CB: So, it said on the window, “Juden.”
ANON: Yeah. “Jude.”
CB: “Jude.” Right.
ANON: They all had to wear, they had to wear it here or here.
CB: Yeah. So, what happened to them?
ANON: No idea. We know that sometimes a car would go by, a van would go by and there was people on it but we thought they were sent to work camps. You know. When they had to work for the Nazis. But we had no — people weren’t, we had no idea. We had no idea. The first time I saw or heard about the concentration camp was when the war was over and the allies were showing us a film. And I said, ‘Yeah. Now we’ve lost the war they can tell us anything.’ It took weeks and month ‘til we could, ‘til we could believe that they killed those people. But nobody believes it today — that we didn’t know. Well we didn’t know. We did not know.
CB: Well the camps weren’t near Berlin were they?
ANON: No. They were out in the wilds somewhere. [unclear] There were several in Germany but I thought they were just sending them to work.
CB: How did you get that impression?
ANON: How did I get—?
CB: How did you get that impression? Was it put on the radio or in the ‘paper? Or —
ANON: No. They sent us, they showed us films.
CB: No. no. I’m talking about in the war you thought they were going to work camps.
ANON: Yeah.
CB: How did you get that idea?
ANON: I didn’t get any idea. I saw those vans going by with people on it.
CB: Yeah.
ANON: And I thought they’d taken them to camps. That’s all.
CB: Yeah. Right.
ANON: Today everybody says that. We didn’t know. We did not know.
CB: And the radio was working all the time. What sort of messages were coming out on that that you, as a child, would appreciate?
ANON: I can’t remember that. I can’t remember that.
CB: Did the — did the German radio have children’s programmes that you remember?
ANON: I can’t remember.
CB: Right.
ANON: We would, we would mostly have listened to news to find out where the allies were. We wanted them to get to Berlin before the Russians [pause] but they had an agreement with Stalin. And he said he lost the most men and he wanted the right to take Berlin and so the French and the British waited. Waited and waited and let them come. Oh, it was, that was when I was frightened most.
CB: Were you? Yeah.
ANON: During the war I wasn’t so frightened. When the Russians came that frightened me.
CB: So, the Battle of Berlin was the middle of April 1945 to the 2nd of May.
ANON: They fought for every house. They fought for every house. They fought for every street. Hitler — Hitler destroyed most bridges. Berlin, I found out since, had more bridges than Venice and he destroyed most bridges. And I remember going somewhere and there were this bridge was gone but there was a big pipe like this and people would walk across it. I forced myself. In the middle of it, I couldn’t, I couldn’t go forwards or backwards. They had to come from both sides and guide me because if your feet had fell down it would have gone in to the water you’d have been — because the bridge were [expedien?] destroyed. All the iron pieces were sticking up. You know.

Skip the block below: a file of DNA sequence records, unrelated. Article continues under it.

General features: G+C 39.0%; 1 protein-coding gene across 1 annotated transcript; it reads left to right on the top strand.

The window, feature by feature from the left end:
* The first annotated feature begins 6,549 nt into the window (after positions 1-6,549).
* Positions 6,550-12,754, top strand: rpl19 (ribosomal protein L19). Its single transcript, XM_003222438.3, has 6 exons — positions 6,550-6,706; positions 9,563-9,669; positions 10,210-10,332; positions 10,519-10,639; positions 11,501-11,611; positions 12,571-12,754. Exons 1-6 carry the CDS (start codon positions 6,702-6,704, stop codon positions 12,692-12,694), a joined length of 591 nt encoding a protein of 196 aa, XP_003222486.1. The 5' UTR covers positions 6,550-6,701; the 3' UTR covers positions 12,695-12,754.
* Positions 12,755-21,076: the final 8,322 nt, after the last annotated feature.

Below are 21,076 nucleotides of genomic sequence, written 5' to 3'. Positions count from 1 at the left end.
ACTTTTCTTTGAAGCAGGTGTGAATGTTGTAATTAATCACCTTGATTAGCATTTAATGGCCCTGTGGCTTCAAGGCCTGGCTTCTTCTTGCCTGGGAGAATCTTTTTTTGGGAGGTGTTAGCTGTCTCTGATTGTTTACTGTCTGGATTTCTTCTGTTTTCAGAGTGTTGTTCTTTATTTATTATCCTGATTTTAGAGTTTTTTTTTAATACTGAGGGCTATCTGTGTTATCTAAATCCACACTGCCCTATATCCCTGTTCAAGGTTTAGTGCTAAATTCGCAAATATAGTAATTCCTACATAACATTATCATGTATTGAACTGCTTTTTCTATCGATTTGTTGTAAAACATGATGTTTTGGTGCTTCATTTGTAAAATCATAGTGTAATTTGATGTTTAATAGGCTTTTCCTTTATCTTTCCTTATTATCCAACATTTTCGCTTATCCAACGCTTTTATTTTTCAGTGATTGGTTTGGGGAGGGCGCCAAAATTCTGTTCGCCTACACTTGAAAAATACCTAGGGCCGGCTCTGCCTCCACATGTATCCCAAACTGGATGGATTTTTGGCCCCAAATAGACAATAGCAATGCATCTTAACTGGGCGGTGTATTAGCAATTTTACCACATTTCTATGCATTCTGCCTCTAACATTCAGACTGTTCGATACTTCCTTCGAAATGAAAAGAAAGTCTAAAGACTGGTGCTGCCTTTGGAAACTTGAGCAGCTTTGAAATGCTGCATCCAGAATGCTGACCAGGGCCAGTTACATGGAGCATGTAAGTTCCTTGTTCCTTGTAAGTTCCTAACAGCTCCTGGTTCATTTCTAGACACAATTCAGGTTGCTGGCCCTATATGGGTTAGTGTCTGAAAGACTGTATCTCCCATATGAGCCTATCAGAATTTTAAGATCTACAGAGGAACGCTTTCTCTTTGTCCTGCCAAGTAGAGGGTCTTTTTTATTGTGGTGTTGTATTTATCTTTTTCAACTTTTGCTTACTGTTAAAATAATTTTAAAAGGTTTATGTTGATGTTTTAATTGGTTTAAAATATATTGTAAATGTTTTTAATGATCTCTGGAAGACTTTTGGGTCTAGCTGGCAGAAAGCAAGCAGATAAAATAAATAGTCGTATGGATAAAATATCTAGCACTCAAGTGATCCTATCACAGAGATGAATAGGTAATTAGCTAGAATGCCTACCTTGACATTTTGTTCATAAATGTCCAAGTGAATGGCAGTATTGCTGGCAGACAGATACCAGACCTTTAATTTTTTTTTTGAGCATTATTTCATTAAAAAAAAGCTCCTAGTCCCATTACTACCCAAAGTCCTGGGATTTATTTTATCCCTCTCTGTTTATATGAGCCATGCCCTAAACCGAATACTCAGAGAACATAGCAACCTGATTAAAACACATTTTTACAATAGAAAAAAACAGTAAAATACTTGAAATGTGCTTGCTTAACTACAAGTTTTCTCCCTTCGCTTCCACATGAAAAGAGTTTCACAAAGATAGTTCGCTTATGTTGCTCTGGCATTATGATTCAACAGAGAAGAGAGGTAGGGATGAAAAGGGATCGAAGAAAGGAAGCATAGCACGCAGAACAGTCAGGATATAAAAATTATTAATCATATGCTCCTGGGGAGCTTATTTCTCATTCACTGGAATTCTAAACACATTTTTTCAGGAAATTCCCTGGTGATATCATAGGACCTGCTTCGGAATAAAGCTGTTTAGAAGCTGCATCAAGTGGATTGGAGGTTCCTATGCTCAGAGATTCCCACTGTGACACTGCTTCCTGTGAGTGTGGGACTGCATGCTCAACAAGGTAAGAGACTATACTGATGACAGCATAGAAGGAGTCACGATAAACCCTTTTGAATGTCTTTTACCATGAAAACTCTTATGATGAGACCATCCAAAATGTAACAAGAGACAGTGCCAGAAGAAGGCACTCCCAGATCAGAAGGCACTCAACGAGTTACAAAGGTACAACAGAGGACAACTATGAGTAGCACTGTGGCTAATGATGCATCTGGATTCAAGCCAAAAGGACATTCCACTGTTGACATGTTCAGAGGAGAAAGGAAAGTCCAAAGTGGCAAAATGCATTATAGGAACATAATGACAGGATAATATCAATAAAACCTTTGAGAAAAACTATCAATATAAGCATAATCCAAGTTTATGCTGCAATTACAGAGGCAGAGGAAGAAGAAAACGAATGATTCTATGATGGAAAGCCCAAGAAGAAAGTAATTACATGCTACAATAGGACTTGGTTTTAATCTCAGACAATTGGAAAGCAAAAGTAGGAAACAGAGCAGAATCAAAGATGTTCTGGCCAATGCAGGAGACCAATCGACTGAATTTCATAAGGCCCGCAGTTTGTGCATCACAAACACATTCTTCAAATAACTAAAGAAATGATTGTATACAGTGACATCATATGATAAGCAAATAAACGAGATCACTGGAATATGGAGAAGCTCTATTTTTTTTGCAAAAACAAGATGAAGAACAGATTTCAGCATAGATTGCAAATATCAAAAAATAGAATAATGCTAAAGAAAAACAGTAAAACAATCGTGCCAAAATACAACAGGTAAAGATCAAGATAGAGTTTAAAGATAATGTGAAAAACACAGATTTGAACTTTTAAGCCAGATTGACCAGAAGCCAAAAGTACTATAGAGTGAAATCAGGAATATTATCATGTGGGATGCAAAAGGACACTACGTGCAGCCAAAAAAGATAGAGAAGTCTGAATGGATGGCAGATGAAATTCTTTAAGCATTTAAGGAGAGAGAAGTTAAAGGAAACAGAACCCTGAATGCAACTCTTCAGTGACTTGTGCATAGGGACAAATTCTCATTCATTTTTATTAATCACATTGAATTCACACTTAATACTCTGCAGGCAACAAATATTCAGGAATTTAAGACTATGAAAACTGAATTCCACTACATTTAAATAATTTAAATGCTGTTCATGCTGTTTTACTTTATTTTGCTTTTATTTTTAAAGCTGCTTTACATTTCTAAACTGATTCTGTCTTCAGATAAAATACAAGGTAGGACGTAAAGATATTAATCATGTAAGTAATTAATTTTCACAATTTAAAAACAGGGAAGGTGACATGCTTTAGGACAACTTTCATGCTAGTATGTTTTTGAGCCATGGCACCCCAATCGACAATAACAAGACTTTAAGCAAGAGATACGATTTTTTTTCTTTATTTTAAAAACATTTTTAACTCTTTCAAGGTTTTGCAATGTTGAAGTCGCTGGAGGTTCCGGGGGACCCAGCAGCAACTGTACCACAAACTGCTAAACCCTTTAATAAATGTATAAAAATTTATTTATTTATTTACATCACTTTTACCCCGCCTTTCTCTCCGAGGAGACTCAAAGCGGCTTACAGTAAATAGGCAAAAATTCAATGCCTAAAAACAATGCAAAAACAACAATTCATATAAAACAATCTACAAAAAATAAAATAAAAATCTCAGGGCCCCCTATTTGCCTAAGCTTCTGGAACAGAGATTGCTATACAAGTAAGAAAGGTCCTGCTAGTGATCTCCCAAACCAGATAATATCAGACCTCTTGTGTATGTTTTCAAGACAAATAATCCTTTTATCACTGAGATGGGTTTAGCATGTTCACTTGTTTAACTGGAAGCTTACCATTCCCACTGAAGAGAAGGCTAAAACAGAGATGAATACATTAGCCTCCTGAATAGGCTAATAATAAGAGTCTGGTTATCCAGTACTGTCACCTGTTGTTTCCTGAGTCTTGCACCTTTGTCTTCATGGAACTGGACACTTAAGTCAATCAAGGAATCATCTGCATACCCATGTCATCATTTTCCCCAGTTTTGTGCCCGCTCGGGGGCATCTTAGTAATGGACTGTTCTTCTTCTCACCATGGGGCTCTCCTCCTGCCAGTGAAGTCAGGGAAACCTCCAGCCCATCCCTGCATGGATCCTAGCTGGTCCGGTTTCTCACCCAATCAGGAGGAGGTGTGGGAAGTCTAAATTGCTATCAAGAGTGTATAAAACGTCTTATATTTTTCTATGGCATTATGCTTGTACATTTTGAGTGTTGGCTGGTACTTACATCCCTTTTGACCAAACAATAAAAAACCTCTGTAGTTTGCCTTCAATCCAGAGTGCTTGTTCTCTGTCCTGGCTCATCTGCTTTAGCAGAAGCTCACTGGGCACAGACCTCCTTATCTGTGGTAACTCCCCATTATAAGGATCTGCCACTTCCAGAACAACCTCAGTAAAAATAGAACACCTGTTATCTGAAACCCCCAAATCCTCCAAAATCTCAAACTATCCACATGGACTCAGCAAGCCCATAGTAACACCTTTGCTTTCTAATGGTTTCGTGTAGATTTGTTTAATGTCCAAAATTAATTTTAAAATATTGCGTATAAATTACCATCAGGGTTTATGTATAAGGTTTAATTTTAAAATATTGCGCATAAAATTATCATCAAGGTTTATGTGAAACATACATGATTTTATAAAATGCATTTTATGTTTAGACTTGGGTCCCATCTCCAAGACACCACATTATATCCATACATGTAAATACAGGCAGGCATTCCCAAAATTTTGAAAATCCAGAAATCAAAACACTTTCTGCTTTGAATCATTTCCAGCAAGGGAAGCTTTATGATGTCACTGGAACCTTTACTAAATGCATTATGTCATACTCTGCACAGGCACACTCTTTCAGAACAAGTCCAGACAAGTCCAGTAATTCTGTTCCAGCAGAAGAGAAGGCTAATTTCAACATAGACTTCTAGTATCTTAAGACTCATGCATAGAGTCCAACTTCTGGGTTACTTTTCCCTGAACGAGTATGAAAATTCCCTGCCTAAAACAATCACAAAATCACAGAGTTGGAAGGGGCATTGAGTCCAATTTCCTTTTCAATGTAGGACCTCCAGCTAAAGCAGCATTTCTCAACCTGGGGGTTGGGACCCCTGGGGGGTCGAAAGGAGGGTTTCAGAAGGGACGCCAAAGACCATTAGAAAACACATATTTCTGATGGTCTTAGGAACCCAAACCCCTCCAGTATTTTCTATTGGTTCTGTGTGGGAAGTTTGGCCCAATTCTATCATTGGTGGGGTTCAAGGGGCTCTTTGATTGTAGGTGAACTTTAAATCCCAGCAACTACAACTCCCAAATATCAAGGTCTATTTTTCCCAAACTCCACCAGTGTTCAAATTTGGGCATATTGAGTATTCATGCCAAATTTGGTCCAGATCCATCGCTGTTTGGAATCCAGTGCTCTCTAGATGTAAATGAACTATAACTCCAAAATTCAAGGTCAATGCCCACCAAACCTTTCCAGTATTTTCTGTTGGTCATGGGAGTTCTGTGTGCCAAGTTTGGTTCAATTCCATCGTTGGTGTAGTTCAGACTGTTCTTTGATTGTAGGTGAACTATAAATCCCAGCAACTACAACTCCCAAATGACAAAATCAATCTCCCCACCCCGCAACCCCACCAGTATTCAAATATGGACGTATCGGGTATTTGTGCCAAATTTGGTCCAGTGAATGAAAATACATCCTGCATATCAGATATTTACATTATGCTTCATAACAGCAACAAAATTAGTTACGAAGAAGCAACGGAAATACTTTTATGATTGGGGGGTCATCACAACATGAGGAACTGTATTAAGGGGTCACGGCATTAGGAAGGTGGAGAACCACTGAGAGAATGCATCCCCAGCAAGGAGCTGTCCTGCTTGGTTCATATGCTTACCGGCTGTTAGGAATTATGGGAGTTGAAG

CB: Oh right.
ANON: So if you had fallen you would have been a dead one.
CB: You’d be impaled on it.
ANON: Yeah. Yeah. Yeah. Yeah. I remember I went to work. I left school when I was thirteen and a half and I got a job straightaway in an office.
CB: So that’s 1943.
ANON: Yeah.
CB: Yes.
ANON: No. The war was finished.
CB: Ah.
ANON: The war was finished. And that’s when we got hungry. We had nothing to eat. Bloody hell. It was terrible. Hunger is terrible.
CB: How did you get food?
ANON: How did we get food? We got cards, tickets and it says five hundred grams of something and something else. I remember once my mother sending me to the baker and fetch our last bread or whatever it was and I ate it all the way coming home. A whole loaf. And there was nothing left for my mother. Oh I felt — but the hunger was bigger than the — God.
CB: So, who was distributing the food. Was it the Russians? Or was it done —
ANON: Yeah.
CB: By the German authorities.
ANON: It must have been the Russians at first. Some were even so kind they — it didn’t happen very often but some would killed a horse so people could eat. And others were not so nice. You know. But I remember as a child we’d go finding splitter.
Other: Shrapnel.
ANON: Pardon?
Other: Shrapnel.
ANON: Yeah. Shrapnel.
CB: Yeah.
ANON: And we could distinguish whether it was from a bomb, from a roof.
CB: A shell.
ANON: Flak.
CB: Anti-aircraft. Yeah.
ANON: Or wherever.
CB: Yeah.
ANON: And we did know that you mustn’t touch the greenish ones. That’s phosphor. It burns your skin through the bone you know.
CB: Yes. Yeah.
ANON: We survived. We survived. Kids. We made a game of that somehow.
CB: So, you collected the scrap metal. What did you do with that?
ANON: Exchanged it. Give me two of those and you get one of these.
CB: Yeah. Exchange it for what? Food or for —
ANON: No. We exchanged it for another shrapnel amongst the children.
CB: Yeah. ‘Cause you were getting a collection together.
ANON: Sort of. Yeah. And then when we were so hungry and the war had finished we’d [unclear] On a train outside. It would take us in to Brandenburg. To a farmer. And I’d have our best. Our best silver. Knives and forks. Give to the farmer. We got a few potatoes. Walk back to the station and the police would take the potatoes off us.
CB: The police took the potatoes off you. Right.